Botswana Communities March Against UK's Anti-Hunting Bill

Gaborone — Scores of people from communities living near wildlife in Botswana marched Tuesday against an anti-hunting bill presented to Britain's House of Commons. The protesters delivered a petition to the British High Commission as Botswana prepares to send a delegation to the U.K. to lobby against the bill.

The Hunting Trophies (Import Prohibition) Bill, which goes for a second reading later this month, seeks to ban the importation of legally obtained wildlife trophies from Africa.

Trophy hunting is the practice of killing large animals such as elephants, lions and tigers for sport. Hunters often keep the heads or other parts of the animals for display.

One of the organizers of the march, Poniso Shamukuni, said if the measure passes, it will negatively impact livelihoods of communities living side-by-side with wildlife in Botswana. The African nation, for example, has the world's largest elephant population at more than 130,000, and the giant animals are often in conflict with humans.

"We implore your government to carefully consider the implications of enacting the Hunting Trophies (Import Prohibition) bill. Such a decision could have far-reaching negative consequences on wildlife populations, exacerbate human-wildlife conflicts, undermine conservation efforts, and impact the livelihoods and well-being of communities residing in wildlife areas," said Shamukuni.

Shamukuni said Botswana's wildlife numbers are stable and reintroducing the hunting ban could lead to a rise in poaching, as previously witnessed.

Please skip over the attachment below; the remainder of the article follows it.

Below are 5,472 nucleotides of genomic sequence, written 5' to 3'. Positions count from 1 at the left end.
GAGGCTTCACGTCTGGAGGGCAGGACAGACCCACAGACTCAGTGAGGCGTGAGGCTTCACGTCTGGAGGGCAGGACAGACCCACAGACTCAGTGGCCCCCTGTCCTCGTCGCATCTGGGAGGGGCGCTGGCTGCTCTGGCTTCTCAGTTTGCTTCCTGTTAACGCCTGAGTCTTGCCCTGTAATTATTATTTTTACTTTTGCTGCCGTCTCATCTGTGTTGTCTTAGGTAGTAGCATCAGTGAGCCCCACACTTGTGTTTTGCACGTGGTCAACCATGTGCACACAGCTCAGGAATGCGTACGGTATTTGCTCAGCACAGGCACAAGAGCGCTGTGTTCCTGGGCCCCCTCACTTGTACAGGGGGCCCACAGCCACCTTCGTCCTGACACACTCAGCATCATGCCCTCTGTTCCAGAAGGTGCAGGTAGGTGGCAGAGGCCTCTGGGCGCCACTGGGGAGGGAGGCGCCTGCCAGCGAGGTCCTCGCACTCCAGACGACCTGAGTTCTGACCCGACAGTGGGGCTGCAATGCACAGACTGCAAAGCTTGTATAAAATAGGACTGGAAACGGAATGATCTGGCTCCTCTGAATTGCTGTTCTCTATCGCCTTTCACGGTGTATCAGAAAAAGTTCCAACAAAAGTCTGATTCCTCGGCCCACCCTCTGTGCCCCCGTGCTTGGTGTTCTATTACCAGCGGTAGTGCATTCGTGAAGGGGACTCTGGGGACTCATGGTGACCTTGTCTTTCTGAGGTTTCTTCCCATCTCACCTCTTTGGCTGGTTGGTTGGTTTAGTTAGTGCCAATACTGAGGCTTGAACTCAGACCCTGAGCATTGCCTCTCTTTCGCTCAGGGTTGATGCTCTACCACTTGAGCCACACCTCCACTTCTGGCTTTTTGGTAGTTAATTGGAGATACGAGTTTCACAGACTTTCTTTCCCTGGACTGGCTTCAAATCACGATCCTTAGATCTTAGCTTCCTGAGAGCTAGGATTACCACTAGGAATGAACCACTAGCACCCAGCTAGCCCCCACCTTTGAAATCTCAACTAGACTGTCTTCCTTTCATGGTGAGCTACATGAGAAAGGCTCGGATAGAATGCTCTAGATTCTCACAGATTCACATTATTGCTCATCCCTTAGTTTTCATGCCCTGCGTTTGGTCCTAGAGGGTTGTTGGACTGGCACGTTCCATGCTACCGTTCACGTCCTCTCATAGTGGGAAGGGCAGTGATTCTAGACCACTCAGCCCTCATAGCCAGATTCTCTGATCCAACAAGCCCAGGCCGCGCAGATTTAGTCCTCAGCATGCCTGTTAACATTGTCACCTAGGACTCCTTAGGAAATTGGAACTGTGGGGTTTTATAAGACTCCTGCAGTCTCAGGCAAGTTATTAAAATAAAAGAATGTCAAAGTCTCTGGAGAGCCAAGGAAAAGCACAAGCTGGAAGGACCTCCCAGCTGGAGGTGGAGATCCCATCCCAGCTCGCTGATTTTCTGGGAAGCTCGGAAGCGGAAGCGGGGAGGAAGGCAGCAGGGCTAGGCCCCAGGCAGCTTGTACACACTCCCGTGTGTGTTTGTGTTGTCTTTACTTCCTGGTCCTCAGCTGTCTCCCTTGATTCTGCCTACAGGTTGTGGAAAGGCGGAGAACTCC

Botswana, under former president Ian Khama, placed a moratorium on hunting in 2014. The ban was lifted by his successor, Mokgweetsi Masisi, in 2019.

European nations are now pushing for a ban on trophy hunting, arguing it poses a threat to wildlife populations.

Last September, in the U.K., the House of Lords blocked the anti-hunting bill after it had moved easily through the House of Commons.

Amy Dickman, a professor of wildlife conservation at the University of Oxford, said lobbying groups pushing for the hunting ban have misled the British parliament.

"They have suggested these bans will help reduce wildlife extinctions. For example, they say the bans will undermine the livelihood of communities. All these things can be and should be rebutted with robust evidence that exists. It is a complicated topic; it's science specific. But actually, trophy hunting is not driving extinction of any species you can find and that it does contribute, importantly, to local revenues and the funding of major threats such as anti-poaching and habitat loss," said Dickman.

During Botswana's hunting season, which runs from April to September, mostly international hunters pay up to $50,000 to hunt species like elephants.

They are only allowed to hunt aging males so as not to affect the breeding of species.

Local conservationist Map Ives calls for an approach other than hunting.

"I am of the opinion that we should start to look at wildlife and of course, the natural ecosystem as something that supports all life on Earth, including that of humans. I often feel the phrase it pays, it stays, is a kind of a form of eco-blackmail. In other words, if it does not support humans, then it can die," said Ives.

Currently, Botswana issues about 300 elephant hunting licenses per year.

Botswana communities earned $3 million from last year's hunting season, which, among other things, is used for conservation programs.

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